OPINION: Travelling to Spain after Brexit will be more complicated and costly

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OPINION: Travelling to Spain after Brexit will be more complicated and costly
Photo: AFP

Sue Wilson of Bremain in Spain takes a look at the changes ahead for those travelling to Spain after Brexit, including second-home owners.


As part of the ongoing ‘Check, Change, Go’ offensive, the British government has launched a public information campaign, aimed at British tourists heading for Europe.

The campaign is designed to “help British travellers prepare for changes when visiting Europe from January 1st 2021”. The campaign asks if you are “Going to Europe next year?” then proceeds to explain – not always clearly – the issues awaiting our friends and families that want to visit after Brexit.

Topics covered include passports, health insurance, driving documentation and travelling with pets.

The imminent changes will affect British tourists to Europe, as well as our travel arrangements when visiting the UK. They will certainly impact those with a toehold in both the UK and Spain, limiting the time that second homers can spend here.

The rules regarding passports – such as that we must have six months remaining to travel – are merely a slight inconvenience. Other changes will prove considerably more cumbersome and costly.

On arrival in Spain, or any other EU country, visitors from the UK will need to prove they have enough money for their stay. As EU visits will be time-limited, travellers will also need to produce a return ticket to prove their departure date.


It will only be possible to stay for 90 days in any 180-day period – that’s 90 days in Europe in total, not 90 days in Spain alone.


So, those with second homes won’t be able to spend half the year in their Spanish bolthole if they also want to visit any other EU country in the same year. Problems will also be faced by “swallows”, who fly into Spain for the winter, frequently for more than three consecutive months.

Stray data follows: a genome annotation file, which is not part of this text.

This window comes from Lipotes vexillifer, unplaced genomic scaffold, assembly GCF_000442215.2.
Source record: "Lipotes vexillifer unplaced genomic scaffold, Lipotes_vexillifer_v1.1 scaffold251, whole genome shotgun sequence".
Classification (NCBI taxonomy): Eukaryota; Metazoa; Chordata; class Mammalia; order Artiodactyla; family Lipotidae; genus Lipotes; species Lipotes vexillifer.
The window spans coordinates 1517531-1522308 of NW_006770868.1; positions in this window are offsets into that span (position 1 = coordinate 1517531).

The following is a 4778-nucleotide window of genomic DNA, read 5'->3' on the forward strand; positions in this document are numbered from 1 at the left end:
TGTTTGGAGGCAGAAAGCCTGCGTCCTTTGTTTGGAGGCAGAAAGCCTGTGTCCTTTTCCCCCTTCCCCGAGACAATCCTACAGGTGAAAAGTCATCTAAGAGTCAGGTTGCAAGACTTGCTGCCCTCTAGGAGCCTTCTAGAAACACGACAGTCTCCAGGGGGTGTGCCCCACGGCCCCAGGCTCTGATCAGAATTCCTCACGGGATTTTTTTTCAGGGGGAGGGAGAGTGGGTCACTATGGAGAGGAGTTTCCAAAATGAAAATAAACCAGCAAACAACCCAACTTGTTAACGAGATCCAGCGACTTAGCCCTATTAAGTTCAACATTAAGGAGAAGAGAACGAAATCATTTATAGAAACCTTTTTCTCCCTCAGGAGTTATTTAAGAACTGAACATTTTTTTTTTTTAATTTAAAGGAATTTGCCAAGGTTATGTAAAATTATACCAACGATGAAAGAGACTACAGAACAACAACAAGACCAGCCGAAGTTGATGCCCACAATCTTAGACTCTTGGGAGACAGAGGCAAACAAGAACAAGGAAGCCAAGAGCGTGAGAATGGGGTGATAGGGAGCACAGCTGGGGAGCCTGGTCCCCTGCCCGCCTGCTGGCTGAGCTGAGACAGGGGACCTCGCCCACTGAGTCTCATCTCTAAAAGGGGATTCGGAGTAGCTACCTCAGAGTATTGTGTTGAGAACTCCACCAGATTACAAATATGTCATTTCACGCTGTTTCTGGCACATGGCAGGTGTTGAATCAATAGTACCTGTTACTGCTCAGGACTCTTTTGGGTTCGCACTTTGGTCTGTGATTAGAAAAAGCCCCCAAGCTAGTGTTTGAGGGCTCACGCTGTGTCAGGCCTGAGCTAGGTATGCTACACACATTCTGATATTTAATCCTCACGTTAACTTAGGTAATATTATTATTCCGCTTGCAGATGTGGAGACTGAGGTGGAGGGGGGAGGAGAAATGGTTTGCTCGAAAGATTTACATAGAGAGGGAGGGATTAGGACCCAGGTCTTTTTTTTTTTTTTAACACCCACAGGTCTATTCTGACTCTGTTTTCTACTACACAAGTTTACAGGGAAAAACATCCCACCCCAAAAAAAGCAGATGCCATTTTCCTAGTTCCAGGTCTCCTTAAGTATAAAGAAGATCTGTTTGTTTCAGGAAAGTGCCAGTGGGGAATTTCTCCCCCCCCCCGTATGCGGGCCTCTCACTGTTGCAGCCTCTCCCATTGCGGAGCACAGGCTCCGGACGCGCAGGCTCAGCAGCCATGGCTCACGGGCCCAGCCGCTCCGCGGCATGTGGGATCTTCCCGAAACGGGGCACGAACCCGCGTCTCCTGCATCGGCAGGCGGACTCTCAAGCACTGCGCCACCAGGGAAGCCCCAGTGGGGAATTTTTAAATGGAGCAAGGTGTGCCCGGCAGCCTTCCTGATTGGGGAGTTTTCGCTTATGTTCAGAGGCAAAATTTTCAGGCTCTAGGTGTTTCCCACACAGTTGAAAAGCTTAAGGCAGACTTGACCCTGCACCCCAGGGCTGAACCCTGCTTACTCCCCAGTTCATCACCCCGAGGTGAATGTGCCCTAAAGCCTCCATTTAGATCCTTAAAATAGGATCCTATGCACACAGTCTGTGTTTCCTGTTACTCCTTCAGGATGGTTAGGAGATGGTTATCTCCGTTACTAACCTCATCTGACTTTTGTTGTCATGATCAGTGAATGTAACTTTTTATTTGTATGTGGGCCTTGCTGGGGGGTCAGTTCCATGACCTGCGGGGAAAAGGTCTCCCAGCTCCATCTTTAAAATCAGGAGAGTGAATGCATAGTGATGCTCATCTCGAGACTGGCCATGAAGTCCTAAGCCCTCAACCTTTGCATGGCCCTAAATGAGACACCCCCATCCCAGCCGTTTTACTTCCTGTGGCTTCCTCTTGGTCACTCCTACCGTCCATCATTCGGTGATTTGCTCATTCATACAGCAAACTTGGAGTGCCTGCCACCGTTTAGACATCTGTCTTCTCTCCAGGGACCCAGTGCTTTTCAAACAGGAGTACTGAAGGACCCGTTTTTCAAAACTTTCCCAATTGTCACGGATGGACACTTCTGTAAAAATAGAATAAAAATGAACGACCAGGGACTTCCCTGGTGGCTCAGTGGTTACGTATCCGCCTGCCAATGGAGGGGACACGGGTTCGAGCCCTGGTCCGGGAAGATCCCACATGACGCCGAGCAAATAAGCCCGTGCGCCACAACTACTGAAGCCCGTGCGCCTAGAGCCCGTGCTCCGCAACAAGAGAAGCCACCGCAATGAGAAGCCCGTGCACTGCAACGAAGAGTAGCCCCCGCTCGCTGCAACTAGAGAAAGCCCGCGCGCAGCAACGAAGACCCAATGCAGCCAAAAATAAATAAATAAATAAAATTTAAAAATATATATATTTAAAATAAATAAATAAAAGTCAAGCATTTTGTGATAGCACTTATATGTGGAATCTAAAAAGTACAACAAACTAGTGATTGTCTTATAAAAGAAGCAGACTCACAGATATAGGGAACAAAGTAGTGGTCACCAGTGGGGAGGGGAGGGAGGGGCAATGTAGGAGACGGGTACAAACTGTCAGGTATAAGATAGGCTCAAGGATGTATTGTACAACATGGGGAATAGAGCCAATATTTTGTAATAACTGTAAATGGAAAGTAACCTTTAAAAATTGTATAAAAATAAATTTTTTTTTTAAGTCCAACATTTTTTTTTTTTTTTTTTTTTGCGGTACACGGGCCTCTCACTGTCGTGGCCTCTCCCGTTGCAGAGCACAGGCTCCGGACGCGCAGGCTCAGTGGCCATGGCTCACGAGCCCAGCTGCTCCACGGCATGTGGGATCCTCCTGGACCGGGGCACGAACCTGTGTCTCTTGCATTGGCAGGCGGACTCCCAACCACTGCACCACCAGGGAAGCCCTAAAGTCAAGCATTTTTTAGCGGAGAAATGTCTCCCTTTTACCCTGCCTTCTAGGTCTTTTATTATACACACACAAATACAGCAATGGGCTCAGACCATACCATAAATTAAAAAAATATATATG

Additional inconvenience and expenses will be generated by health insurance and driving permits.

The European Health Insurance Card (EHIC) only remains valid for British citizens until the end of 2020. Despite several assurances from the UK government, the Brexit negotiations have thus far failed to guarantee that the current EHIC is protected.

Suggestions that a similar scheme could be implemented “unilaterally” have seemingly disappeared. With the Brexit negotiating deadline looming, it’s unlikely that the EHIC card is high on the government’s priority list, so private medical insurance will surely become the norm.

Older travellers, and those with pre-existing medical conditions, may be priced out of travel between the UK and Europe.

Thanks to the Withdrawal Agreement, legal British residents in Spain who qualify for the S1 - e.g. pensioners - will keep their existing EHIC rights. Likewise, people working in Spain who qualify for a Spanish EHIC will retain their access to healthcare cover in the EU and UK, even after the end of the transition period.


Driving between the UK and Europe will present additional challenges, especially for those who want to visit more than one EU country, as different permits may be required.

The current UK government advice is ambiguous – you “may” need extra documents, you “might” need an international driving permit, a green card or a GB sticker, so it’s a case of ‘watch this space’ for further information.

Many that choose to travel by car do so to facilitate travelling with pets. The EU pet passport scheme will be replaced by a new process that applies to dogs, cats and – weirdly - ferrets.

Until the Brexit negotiations are concluded, the final details are unclear. These largely depend on which category of “third country” the UK becomes. However, the process will certainly include a blood test, vaccination and inserting a data chip, which will take several months. Thankfully, quarantine will not be necessary for your pet, although it could be for you!

Mobile phone roaming charges will no longer be free for British tourists in Europe, who will end up hunting for the nearest venue with free WiFi or buying a cheap pay-go SIM in the destination country. Although other additional travel costs will be known upfront, unexpected phone charges could be a nasty surprise upon returning home. Those of us with Spanish mobile phone contracts will only lose this facility in one country. Our visitors from the UK, however, will lose it throughout Europe.

Thanks to the pandemic, international travel in 2020 has been significantly reduced. The Spanish tourism industry has suffered huge losses that are already hurting the economy, even before Brexit has a real impact on the travel sector.

It’s safe to say that the rhetoric about “sunny uplands”, and how nothing would change after Brexit, has been proven entirely false.

The cost to the UK of the failure to deliver Brexit has already exceeded years of EU contributions, with the worst yet to come.

The cost to Spain of making it more difficult and expensive for British travellers to visit will become clear over time.

The cost to us of having our family and friends visit less often will be the hardest price to pay of all.

By Sue Wilson – Chair of Bremain in Spain




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